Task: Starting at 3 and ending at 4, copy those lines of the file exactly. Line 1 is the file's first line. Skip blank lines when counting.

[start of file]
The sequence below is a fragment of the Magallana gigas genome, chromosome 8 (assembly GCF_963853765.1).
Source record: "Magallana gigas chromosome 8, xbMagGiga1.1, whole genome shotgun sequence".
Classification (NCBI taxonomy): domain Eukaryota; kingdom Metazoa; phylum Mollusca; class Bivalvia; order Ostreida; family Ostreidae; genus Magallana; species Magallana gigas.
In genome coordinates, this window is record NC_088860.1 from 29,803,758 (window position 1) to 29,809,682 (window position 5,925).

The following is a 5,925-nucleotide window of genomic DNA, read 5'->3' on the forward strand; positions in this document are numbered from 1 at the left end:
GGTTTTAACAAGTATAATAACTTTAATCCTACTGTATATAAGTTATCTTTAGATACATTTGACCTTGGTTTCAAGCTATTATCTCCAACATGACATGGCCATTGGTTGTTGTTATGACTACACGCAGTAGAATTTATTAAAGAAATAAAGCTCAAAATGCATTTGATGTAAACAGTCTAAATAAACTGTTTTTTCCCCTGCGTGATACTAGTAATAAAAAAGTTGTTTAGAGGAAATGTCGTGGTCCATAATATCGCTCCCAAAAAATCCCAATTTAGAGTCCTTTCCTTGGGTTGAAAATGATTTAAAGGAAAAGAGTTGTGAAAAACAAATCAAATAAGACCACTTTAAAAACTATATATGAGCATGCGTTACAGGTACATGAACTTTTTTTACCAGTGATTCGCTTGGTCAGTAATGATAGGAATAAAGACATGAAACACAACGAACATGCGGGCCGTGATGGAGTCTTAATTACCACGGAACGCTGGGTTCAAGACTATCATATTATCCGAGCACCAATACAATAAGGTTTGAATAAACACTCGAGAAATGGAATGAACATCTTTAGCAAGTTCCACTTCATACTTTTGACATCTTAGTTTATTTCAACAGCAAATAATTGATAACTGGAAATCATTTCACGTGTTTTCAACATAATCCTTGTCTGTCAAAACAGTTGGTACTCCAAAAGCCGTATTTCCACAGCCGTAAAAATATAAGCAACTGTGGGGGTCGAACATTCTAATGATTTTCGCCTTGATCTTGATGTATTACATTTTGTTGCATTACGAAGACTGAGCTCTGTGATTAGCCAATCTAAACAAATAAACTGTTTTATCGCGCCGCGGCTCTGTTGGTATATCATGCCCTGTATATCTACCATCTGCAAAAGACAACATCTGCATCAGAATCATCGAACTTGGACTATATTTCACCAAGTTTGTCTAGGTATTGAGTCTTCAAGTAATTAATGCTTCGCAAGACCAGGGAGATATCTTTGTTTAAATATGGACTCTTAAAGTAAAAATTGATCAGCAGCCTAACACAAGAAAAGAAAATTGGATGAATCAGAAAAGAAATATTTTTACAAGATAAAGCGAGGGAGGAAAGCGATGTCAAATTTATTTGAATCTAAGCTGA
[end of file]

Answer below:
Classification (NCBI taxonomy): domain Eukaryota; kingdom Metazoa; phylum Mollusca; class Bivalvia; order Ostreida; family Ostreidae; genus Magallana; species Magallana gigas.
In genome coordinates, this window is record NC_088860.1 from 29,803,758 (window position 1) to 29,809,682 (window position 5,925).